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Watch: Experts Discuss the Impact of War on Religious Liberty

Washington, D.C.

The following post is sponsored by The Committee for Responsible Foreign Policy (CRFP).

Protecting religious freedom is as important as protecting other human rights, although it is commonly seen as less important, scholars and humanitarian experts argued at an event on Capitol Hill on Friday.

Freedom of religion has come under increasing attack over the last century, often during war, they argued at the event sponsored by the Committee For Responsible Foreign Policy examining war’s impact on religion.

Even if religion is not the intended target, war has a destructive impact on religion, they said. For example, World War I preceded the collapse of Christianity in Europe, the rise of nationalism, and persecution of Christians in the Middle East, said Rod Dreher, writer at the American Conservative, and author of “The Benedict Option.”

World War II further hastened this development, said Thomas Farr, director of the Religious Freedom Research Project at the Berkley Center for Religion, Peace, and World Affairs, and associate professor of the practice of religion and world affairs at Georgetown’s Walsh School of Foreign Service.

He said religion evaporated in the Netherlands, one of the most religious countries in Europe, after World War II. It became “very atheist, very secular” in large part due to the trauma of war, he said.

Communists’ victory in the Vietnam War has also essentially destroyed Catholicism in that country, said Daniel Mark, chairman of the United States Commission on International Religious Freedom (USCIRF).

“War is a terrible thing for religion. It debases the faith and destroys the conditions under which faith can thrive,” said Dreher. 

Speakers at the half-day event gave more examples of war’s destructive impact on religion that continue today, albeit at a smaller scale.

For example, the Islamic State in Iraq and Syria (ISIS) targeted religious minorities in Iraq and Syria refusing to convert to Islam, Mark said.

Dr. Daniel Mark addressing the conference.

John L. Allen Jr., editor of Crux, which specializes in coverage of the Vatican and the Catholic Church, described meeting a Christian woman who was kidnapped and tortured by terrorist group Boko Haram in Nigeria for refusing to convert to Islam.

Partners Relief & Development CEO Steve Gumaer described meeting a grandmother in Myanmar, who saw 47 members of her family killed while they were trying to escape violence between the two major religious groups — Muslims, who are primarily of the Rohingya ethnic minority, and Buddhists. Gumaer said in the case of Myanmar, the government was using religious tensions to foment violence and divide the people.

Despite attacks on religion, protecting religious freedom does not get as much support as other human rights such as protecting women’s rights, according to Kristina Arriaga, commissioner of USCIRF.

Rather, religious freedom is seen as the “eccentric uncle of the human rights family,” she said.

Arriaga argued that religious freedom and women’s rights intersect and support one another. She pointed to cultural practices such as female genital mutilation that diminish in popularity when religions oppose their use in a pluralistic society.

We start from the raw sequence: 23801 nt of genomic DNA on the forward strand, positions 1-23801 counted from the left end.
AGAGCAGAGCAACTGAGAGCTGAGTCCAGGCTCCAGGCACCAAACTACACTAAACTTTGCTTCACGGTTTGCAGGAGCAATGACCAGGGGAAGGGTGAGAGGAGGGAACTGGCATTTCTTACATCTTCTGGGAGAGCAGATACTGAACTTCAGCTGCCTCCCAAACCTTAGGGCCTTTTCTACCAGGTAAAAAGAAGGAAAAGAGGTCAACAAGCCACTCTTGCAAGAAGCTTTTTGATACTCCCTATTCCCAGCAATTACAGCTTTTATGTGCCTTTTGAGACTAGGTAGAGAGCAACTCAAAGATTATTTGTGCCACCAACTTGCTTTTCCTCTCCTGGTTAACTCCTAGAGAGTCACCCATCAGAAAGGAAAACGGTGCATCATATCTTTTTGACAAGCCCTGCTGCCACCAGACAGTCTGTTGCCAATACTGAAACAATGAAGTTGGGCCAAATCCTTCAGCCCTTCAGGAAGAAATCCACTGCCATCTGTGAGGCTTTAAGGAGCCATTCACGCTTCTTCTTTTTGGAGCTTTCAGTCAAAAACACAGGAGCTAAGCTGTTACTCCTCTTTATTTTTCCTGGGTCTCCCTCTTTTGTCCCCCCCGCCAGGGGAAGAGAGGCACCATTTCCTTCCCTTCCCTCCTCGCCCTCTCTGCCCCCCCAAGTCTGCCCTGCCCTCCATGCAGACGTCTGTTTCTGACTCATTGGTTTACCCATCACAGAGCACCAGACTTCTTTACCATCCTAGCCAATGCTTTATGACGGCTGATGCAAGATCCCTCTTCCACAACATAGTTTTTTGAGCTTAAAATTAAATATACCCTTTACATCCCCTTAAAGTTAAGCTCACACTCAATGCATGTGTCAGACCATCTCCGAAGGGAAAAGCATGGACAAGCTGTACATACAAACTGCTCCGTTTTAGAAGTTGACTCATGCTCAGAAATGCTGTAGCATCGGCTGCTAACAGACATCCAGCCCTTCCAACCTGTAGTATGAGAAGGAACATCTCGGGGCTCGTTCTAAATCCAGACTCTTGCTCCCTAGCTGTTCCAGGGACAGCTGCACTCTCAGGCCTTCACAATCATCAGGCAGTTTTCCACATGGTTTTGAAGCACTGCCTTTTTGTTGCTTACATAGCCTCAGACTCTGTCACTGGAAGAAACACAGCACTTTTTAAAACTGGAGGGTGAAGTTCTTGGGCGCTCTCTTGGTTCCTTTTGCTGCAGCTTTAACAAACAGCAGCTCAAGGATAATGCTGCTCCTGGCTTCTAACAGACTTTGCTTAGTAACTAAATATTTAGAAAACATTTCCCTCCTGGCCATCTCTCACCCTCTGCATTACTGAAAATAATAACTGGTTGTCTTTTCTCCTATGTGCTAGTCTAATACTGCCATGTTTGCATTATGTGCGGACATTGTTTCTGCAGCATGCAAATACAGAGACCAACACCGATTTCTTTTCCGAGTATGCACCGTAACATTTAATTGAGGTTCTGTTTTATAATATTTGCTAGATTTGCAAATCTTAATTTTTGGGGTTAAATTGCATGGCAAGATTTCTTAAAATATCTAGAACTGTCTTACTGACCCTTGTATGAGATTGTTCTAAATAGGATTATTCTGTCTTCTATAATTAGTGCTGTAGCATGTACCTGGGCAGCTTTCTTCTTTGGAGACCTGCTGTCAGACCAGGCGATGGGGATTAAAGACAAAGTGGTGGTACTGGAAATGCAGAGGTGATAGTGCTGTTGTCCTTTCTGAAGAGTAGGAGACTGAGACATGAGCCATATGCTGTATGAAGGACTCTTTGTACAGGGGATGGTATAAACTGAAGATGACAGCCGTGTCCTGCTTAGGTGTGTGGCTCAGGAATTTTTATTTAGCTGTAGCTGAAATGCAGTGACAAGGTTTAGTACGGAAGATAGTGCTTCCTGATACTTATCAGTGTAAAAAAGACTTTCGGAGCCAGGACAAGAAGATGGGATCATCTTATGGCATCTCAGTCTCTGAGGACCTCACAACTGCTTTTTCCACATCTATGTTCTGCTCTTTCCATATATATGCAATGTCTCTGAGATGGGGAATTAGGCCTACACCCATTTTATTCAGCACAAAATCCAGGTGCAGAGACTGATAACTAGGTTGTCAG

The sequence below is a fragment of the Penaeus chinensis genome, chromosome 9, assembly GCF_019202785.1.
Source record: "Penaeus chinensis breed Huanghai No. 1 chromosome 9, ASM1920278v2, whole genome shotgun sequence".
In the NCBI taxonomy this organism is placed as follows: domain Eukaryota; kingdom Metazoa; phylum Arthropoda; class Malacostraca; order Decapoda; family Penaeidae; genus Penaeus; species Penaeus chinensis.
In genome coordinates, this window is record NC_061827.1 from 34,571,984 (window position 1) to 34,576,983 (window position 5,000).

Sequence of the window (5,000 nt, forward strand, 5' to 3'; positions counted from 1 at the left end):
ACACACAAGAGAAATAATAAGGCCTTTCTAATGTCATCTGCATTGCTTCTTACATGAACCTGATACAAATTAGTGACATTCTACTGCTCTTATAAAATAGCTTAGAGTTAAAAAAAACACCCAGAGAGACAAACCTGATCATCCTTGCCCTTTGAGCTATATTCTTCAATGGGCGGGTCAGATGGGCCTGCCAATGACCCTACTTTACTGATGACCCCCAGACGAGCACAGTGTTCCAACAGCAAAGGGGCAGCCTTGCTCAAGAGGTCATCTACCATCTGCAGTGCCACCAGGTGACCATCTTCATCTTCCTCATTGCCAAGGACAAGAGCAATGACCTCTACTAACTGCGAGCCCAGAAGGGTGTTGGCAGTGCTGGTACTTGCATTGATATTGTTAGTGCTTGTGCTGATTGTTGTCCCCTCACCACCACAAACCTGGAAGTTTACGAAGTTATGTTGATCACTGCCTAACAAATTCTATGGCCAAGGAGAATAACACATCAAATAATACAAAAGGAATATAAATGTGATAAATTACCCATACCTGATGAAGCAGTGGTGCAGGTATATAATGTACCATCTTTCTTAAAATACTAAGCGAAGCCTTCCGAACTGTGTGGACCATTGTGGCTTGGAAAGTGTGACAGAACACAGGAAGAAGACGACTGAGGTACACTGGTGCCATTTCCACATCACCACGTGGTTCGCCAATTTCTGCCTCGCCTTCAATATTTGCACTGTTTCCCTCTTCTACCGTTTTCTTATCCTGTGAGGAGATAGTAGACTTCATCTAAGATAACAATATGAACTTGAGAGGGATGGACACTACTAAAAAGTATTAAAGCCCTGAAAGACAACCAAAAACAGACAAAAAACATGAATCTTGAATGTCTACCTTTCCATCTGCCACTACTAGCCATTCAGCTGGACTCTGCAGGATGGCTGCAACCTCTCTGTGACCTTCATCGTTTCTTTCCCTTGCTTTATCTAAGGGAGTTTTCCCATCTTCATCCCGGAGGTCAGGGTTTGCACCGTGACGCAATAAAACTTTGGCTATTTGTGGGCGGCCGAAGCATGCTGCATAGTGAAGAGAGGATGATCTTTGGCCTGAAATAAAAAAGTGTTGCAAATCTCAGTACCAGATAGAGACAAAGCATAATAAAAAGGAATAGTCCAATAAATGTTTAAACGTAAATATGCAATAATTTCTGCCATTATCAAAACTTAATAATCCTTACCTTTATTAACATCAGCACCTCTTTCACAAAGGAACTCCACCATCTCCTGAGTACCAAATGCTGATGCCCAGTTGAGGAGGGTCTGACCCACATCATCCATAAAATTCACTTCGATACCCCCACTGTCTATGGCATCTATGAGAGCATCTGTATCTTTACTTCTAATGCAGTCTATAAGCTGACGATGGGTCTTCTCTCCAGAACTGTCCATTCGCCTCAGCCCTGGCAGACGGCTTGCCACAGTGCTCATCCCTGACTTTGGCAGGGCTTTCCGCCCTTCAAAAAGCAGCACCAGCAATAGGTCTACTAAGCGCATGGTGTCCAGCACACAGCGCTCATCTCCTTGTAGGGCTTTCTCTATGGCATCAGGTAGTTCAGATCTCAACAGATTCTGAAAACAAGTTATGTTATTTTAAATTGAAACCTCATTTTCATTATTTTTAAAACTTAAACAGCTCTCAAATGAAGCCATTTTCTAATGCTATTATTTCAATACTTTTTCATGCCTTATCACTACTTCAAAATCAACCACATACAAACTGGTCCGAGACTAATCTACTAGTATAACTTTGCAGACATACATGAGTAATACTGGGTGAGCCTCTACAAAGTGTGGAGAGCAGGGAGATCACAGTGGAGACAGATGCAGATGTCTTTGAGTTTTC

Women in war-torn countries have told her that religious freedom would help them, including by allowing to them to seek support and giving them access to society.

In some cultures and religions, women are married to men at a young age and in some cases, such as if their husband dies, can become very isolated from society.

“Every time I have met with women’s group, they agreed robust religious freedom protections in these countries would benefit women greatly,” she said. 

Religious freedom can also help play a critical role in helping a society rebuild after war and help prevent future wars, experts said.

For example, Gumaer said that, in Iraq, many refugees turned to churches for help, rather than outside institutions collaborating with a government they did not trust.

And without religious freedom, countries could become more sectarian, and trapped in an endless cycle of war, Allen, Jr., said. 

Without protections for its religious minorities, there could be a continued slide in religious and ethnic tensions that could become a long-term geopolitical headache for the foreseeable future, he said.

“Once one religion believes [it] is above the other, that’s when you get sectarian issues,” Arriaga said. 

But despite religious freedom’s critical role in helping to prevent a return to sectarianism, national security professionals often overlook its role.

“We need to engage the security people on this. It has been stunning to me that this never seems to come up in national security conversations,” Allen Jr. said. 

Ambassador at Large for International Religious Freedom Sam Brownback, who hosted the world’s first international conference on religious freedom in Washington, DC, this week, agreed that more people within the foreign policy establishment needed to buy into the notion of religious freedom. 

Ambassador Sam Brownback speaking at Friday’s event.

“Governments for a long time have just not known how to deal with religion,” he said.

But, he added, a “simple answer” is that “you let everyone be free.”

The Committee for Responsible Foreign Policy is a 501(c)(4) organization with the mission of pursuing a more restrained foreign policy that adheres to the Constitution. The organization aims to increase awareness of Congress’ Article I responsibility to oversee war. For more information on CRFP, please visit http://responsibleforeignpolicy.org.

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